For example, a Council on the Qld Sunshine Coast recently presented a 900 page local plan. In it was a provision that gave the council the power to resume parts of people's land as a condition of any minor, and unrelated entry into the consent process. So a person who wanted approval for a shed could be compelled to hand over, under a new separate title, the entire length of his frontage to any creek, with the actual boundaries to be set by an officer, after the condition was agreed to.

The Mayor himself had no idea such a provision was in the plan and one can only conclude that the use of so much paper was for the sole purpose of misleading the community by hiding this and other provisions in 900 pages of bumf.

The only solution is to reinvigorate federalism by creating smaller regional states and eliminating the cancer of local government altogether.
Posted by Perseus, Thursday, 2 February 2006 11:07:34 AM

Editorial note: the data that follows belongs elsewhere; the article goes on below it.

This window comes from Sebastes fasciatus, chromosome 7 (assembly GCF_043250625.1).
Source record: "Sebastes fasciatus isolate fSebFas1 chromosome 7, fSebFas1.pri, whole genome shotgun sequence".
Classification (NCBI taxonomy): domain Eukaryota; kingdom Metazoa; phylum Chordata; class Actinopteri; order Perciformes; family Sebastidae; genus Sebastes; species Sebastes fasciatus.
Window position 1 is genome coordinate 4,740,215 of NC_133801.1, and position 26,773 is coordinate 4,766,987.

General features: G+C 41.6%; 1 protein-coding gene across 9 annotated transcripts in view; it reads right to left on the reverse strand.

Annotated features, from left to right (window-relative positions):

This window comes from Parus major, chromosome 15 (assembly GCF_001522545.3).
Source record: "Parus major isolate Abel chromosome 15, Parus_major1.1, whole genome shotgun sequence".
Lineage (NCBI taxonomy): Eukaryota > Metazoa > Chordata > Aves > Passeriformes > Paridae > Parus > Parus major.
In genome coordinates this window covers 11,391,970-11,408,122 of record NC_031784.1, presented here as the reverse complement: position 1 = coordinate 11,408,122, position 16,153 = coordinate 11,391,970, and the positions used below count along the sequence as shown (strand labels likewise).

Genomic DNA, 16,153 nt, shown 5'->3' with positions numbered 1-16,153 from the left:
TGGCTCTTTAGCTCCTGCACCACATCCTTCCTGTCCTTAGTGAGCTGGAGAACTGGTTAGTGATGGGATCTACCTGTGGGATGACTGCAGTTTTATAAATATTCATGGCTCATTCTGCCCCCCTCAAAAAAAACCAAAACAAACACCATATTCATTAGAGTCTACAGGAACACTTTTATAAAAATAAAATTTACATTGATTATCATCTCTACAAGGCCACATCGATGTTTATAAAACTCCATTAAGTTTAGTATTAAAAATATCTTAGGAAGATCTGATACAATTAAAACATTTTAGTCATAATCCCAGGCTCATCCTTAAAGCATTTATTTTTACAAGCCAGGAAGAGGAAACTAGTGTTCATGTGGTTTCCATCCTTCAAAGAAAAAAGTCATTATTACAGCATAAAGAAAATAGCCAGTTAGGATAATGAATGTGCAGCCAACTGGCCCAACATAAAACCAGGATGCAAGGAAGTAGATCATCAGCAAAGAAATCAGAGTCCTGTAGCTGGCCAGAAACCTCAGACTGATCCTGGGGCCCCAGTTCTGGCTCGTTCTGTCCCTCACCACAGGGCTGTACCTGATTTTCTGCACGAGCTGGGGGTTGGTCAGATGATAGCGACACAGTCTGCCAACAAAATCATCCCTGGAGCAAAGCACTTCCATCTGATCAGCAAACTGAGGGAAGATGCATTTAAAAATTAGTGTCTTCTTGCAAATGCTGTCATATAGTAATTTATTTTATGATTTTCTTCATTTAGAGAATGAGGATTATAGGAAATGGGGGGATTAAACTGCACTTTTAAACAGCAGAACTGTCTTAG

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Alan, thanks for elucidating some of the connections and feedback loops between the decision-making politicians and the all-powerful developers and big business operators. This sort of thing has been strongly evident in north Queensland for a long time, and not only in Cairns with its massive development and population growth over the last two decades.

What is the answer to getting our pollies to make impartial decisions? Cut ties with big business as far as possible. Make political donations illegal. Give more power to the people, especially regarding any decision that could possibly be against the majority view. Take the relevant issue to a local referendum, or depending on the scale of the proposed development, to a regional or statewide referendum.